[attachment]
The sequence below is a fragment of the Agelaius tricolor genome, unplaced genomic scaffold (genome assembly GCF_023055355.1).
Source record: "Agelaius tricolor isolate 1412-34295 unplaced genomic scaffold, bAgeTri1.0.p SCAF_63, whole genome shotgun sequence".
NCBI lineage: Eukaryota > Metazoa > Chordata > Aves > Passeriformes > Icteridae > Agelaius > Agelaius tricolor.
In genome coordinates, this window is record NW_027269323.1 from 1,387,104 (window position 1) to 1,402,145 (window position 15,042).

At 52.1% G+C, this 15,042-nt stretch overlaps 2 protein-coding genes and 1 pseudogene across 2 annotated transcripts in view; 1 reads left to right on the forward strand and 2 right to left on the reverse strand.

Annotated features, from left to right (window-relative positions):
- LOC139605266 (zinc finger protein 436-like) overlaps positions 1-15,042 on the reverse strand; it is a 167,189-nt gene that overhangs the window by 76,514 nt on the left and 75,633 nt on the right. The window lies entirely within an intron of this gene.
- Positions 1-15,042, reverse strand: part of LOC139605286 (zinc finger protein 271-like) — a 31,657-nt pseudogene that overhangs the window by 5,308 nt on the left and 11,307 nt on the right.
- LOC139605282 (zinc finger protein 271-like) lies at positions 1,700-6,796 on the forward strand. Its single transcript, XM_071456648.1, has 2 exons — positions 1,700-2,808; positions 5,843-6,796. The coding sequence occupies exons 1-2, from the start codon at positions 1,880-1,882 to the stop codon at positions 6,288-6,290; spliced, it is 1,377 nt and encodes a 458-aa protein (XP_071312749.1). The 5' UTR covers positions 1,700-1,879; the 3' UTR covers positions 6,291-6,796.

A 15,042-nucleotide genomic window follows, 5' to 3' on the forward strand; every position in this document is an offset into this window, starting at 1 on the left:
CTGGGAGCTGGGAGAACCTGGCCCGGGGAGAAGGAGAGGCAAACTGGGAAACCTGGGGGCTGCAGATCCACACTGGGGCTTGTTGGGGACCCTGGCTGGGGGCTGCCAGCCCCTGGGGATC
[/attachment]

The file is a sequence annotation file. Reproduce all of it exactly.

The sequence below is a fragment of the Agelaius tricolor genome, unplaced genomic scaffold (genome assembly GCF_023055355.1).
Source record: "Agelaius tricolor isolate 1412-34295 unplaced genomic scaffold, bAgeTri1.0.p SCAF_63, whole genome shotgun sequence".
NCBI lineage: Eukaryota > Metazoa > Chordata > Aves > Passeriformes > Icteridae > Agelaius > Agelaius tricolor.
In genome coordinates, this window is record NW_027269323.1 from 1,387,104 (window position 1) to 1,402,145 (window position 15,042).

At 52.1% G+C, this 15,042-nt stretch overlaps 2 protein-coding genes and 1 pseudogene across 2 annotated transcripts in view; 1 reads left to right on the forward strand and 2 right to left on the reverse strand.

Annotated features, from left to right (window-relative positions):
- LOC139605266 (zinc finger protein 436-like) overlaps positions 1-15,042 on the reverse strand; it is a 167,189-nt gene that overhangs the window by 76,514 nt on the left and 75,633 nt on the right. The window lies entirely within an intron of this gene.
- Positions 1-15,042, reverse strand: part of LOC139605286 (zinc finger protein 271-like) — a 31,657-nt pseudogene that overhangs the window by 5,308 nt on the left and 11,307 nt on the right.
- LOC139605282 (zinc finger protein 271-like) lies at positions 1,700-6,796 on the forward strand. Its single transcript, XM_071456648.1, has 2 exons — positions 1,700-2,808; positions 5,843-6,796. The coding sequence occupies exons 1-2, from the start codon at positions 1,880-1,882 to the stop codon at positions 6,288-6,290; spliced, it is 1,377 nt and encodes a 458-aa protein (XP_071312749.1). The 5' UTR covers positions 1,700-1,879; the 3' UTR covers positions 6,291-6,796.

A 15,042-nucleotide genomic window follows, 5' to 3' on the forward strand; every position in this document is an offset into this window, starting at 1 on the left:
CTGGGAGCTGGGAGAACCTGGCCCGGGGAGAAGGAGAGGCAAACTGGGAAACCTGGGGGCTGCAGATCCACACTGGGGCTTGTTGGGGACCCTGGCTGGGGGCTGCCAGCCCCTGGGGATC